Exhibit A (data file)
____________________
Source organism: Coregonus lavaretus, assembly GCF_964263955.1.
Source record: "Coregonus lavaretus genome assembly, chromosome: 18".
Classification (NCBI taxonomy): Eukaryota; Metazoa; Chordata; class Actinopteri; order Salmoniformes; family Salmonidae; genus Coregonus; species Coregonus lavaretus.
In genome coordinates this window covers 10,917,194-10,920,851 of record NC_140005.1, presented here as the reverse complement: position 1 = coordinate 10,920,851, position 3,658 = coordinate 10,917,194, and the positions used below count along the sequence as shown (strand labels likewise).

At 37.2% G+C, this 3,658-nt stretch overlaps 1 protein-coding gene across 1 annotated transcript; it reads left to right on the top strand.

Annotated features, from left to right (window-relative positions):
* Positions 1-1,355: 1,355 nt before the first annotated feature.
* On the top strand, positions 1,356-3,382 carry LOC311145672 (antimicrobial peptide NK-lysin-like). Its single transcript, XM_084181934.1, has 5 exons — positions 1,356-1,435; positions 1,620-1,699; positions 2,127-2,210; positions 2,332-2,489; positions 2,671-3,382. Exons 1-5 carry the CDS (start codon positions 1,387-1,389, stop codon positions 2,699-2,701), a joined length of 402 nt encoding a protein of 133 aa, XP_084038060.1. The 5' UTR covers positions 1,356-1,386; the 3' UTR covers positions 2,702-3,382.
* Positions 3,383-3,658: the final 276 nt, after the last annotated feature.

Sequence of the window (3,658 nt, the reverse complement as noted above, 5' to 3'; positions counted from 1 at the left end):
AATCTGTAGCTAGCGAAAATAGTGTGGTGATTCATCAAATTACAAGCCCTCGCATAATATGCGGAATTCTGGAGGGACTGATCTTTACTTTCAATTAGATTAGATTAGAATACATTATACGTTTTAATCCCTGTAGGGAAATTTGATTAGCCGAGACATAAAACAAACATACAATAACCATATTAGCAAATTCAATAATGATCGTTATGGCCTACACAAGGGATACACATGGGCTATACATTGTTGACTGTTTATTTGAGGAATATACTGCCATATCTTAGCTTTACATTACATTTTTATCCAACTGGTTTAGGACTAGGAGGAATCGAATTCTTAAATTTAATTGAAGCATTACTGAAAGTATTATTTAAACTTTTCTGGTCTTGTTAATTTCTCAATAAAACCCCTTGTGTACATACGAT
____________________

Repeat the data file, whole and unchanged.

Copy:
Source organism: Coregonus lavaretus, assembly GCF_964263955.1.
Source record: "Coregonus lavaretus genome assembly, chromosome: 18".
Classification (NCBI taxonomy): Eukaryota; Metazoa; Chordata; class Actinopteri; order Salmoniformes; family Salmonidae; genus Coregonus; species Coregonus lavaretus.
In genome coordinates this window covers 10,917,194-10,920,851 of record NC_140005.1, presented here as the reverse complement: position 1 = coordinate 10,920,851, position 3,658 = coordinate 10,917,194, and the positions used below count along the sequence as shown (strand labels likewise).

At 37.2% G+C, this 3,658-nt stretch overlaps 1 protein-coding gene across 1 annotated transcript; it reads left to right on the top strand.

Annotated features, from left to right (window-relative positions):
* Positions 1-1,355: 1,355 nt before the first annotated feature.
* On the top strand, positions 1,356-3,382 carry LOC311145672 (antimicrobial peptide NK-lysin-like). Its single transcript, XM_084181934.1, has 5 exons — positions 1,356-1,435; positions 1,620-1,699; positions 2,127-2,210; positions 2,332-2,489; positions 2,671-3,382. Exons 1-5 carry the CDS (start codon positions 1,387-1,389, stop codon positions 2,699-2,701), a joined length of 402 nt encoding a protein of 133 aa, XP_084038060.1. The 5' UTR covers positions 1,356-1,386; the 3' UTR covers positions 2,702-3,382.
* Positions 3,383-3,658: the final 276 nt, after the last annotated feature.

Sequence of the window (3,658 nt, the reverse complement as noted above, 5' to 3'; positions counted from 1 at the left end):
AATCTGTAGCTAGCGAAAATAGTGTGGTGATTCATCAAATTACAAGCCCTCGCATAATATGCGGAATTCTGGAGGGACTGATCTTTACTTTCAATTAGATTAGATTAGAATACATTATACGTTTTAATCCCTGTAGGGAAATTTGATTAGCCGAGACATAAAACAAACATACAATAACCATATTAGCAAATTCAATAATGATCGTTATGGCCTACACAAGGGATACACATGGGCTATACATTGTTGACTGTTTATTTGAGGAATATACTGCCATATCTTAGCTTTACATTACATTTTTATCCAACTGGTTTAGGACTAGGAGGAATCGAATTCTTAAATTTAATTGAAGCATTACTGAAAGTATTATTTAAACTTTTCTGGTCTTGTTAATTTCTCAATAAAACCCCTTGTGTACATACGAT